How Much Weight Do People Gain at
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November 22, 2015
By Susan Callahan, Associate Editor and Featured Columnist





How is Thanksgiving like the stock market?  The stock market
may go up 10% in a year but that doesn’t mean that it goes up
every day. In fact there are only a certain number of days in an
average year in which the market goes up. The other days are a
flatline or barely move. If you miss out on investing your money
on those few days, you miss the whole bonanza for the year.   


Your weight is like that too.


It may surprise you to learn that, if you are overweight, your
weight barely moves for most of the year.  Sure, you go up or
down a bit but it usually settles back to where it started.This
teeter-tottering goes on throughout the year until you hit a few
special days.   There are only a few predictable periods of time
when you gain most of the weight you will gain for the entire
year. One of those days is, drum roll...Thanksgiving.


Scientists from the University of Oklahoma conducted a study in
2006 to try to learn just how much weight college students gain
during the Thanksgiving holidays. For the experiment, they
chose 94 students who were fit and normal weight and also
students who, were overweight.



They weighed the students before they left to go home for
Thanksgiving. Then, they compared that weight to the weight of
the students when they go back to campus after Thanksgiving.


Here is what they found.  The overweight students, on average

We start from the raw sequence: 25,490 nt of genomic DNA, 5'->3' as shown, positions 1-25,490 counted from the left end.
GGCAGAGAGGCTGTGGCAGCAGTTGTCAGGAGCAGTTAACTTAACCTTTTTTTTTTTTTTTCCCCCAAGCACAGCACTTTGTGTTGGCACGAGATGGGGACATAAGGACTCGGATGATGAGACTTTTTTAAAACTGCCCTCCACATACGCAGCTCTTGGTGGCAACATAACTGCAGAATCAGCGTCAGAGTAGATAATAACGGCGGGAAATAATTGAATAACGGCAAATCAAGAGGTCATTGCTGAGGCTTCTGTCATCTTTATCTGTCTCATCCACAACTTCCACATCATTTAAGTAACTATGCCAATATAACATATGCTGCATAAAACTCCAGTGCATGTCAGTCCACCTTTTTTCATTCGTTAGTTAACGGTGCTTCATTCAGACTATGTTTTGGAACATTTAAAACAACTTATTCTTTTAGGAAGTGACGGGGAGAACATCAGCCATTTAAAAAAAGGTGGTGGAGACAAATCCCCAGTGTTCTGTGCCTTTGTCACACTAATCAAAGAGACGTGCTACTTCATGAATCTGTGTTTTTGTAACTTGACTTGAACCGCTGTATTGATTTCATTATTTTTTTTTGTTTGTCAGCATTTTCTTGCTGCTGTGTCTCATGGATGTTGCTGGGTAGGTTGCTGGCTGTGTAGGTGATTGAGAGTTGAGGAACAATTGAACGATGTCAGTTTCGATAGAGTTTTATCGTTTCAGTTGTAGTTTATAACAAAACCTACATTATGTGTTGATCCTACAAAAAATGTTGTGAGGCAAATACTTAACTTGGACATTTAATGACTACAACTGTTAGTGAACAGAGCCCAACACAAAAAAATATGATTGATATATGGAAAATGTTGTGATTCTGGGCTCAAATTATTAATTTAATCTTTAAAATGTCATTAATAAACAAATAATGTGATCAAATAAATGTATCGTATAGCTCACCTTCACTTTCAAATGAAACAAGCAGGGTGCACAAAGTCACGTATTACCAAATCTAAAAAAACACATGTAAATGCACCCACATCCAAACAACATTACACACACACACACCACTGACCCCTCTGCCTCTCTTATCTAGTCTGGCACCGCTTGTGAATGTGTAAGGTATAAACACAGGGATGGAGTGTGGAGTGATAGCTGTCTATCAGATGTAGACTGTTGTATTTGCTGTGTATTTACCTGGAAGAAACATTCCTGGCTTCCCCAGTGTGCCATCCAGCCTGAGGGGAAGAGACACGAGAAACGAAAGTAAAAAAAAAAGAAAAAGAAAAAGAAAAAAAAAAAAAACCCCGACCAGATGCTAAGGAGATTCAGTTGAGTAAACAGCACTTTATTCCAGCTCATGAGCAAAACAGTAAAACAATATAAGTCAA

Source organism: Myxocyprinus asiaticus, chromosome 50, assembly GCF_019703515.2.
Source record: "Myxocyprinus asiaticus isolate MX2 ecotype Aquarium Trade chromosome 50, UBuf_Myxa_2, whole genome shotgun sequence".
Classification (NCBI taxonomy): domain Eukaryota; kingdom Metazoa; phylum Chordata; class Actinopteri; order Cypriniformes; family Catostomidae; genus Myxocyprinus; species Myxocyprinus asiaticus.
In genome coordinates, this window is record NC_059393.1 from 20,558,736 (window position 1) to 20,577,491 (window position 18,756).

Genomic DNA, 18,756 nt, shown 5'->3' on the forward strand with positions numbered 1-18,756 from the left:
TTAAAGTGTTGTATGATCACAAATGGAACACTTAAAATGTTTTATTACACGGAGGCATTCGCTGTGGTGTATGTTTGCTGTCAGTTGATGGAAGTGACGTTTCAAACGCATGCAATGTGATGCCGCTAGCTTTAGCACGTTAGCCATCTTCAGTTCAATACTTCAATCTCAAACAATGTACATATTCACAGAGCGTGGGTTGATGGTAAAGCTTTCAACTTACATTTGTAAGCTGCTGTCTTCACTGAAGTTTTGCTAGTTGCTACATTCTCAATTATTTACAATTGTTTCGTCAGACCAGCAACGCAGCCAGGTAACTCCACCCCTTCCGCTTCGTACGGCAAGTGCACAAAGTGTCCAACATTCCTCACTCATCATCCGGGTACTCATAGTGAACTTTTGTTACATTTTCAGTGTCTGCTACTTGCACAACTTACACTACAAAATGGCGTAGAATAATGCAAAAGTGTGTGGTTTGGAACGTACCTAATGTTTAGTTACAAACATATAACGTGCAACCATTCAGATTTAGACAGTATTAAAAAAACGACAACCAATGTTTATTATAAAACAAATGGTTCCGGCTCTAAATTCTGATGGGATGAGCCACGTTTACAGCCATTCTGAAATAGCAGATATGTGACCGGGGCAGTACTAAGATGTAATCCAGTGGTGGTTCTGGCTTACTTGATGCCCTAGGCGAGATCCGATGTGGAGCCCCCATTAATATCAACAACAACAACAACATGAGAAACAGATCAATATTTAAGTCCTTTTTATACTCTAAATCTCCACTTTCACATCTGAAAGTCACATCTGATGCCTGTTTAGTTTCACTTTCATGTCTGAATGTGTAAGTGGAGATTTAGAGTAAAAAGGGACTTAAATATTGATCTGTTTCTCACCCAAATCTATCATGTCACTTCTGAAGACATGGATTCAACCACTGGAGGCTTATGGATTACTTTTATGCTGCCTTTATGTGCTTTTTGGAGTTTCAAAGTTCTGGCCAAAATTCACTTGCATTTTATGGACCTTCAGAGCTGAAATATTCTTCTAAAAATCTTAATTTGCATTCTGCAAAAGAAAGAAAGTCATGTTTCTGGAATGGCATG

gained an extra kilogram, 2.2 pounds, over the Thanksgiving
holidays. The only students who did not gain weight were the
ones who started out as normal weight before Thanksgiving.

Thanksgiving Pounds Are "Permanent Pounds"




























What’s the big deal about gaining a couple of pounds over
Thanksgiving?  Well, it turns out that it is a very big deal for one
important reason.  The weight that we gain over Thanksgiving
tends to stick around, for years, scientists have found. These
pounds we gain at Thanksgiving become, in many cases,
permanent pounds.


In a study in 2000 by Dr. J. A. Yanovski  and Dr. Susan Yanovski,
both of the National Institute of Child Health and Human
Development, National Institutes of Health, scientists conducted
an experiment to discover when people gain weight during the
year.  They examined the body weight of 195 adults in the
period leading up to the holidays, from late September  to the
middle of  November.  They kept measuring for the holiday
period, from mid-November to mid-January, and after the
holidays, from early January to early March.


Compared to their weight before the holidays, people gained an
average of about half a kilogram, 1 pound.  But here’s what’s
really important. When the scientists looked at their weight after
the holiday period, in March, they discovered that the extra
pound was still there. People who gained weight over the
holidays kept that weight on.

As the scientists observed ominously,”Since this gain is not
reversed during the spring or summer months…[the] weight
gain in the fall and winter probably contributes to the increase in
body weight that frequently occurs during adulthood.”



Over a 10-year period, the extra  2.2 pounds that you gain each
year at Thanksgiving translates to an extra 22 pounds of fat. By
the time you hit age 40, you would have gained an extra 44
pounds.   


When you think about, that extra 40 pounds or so more or less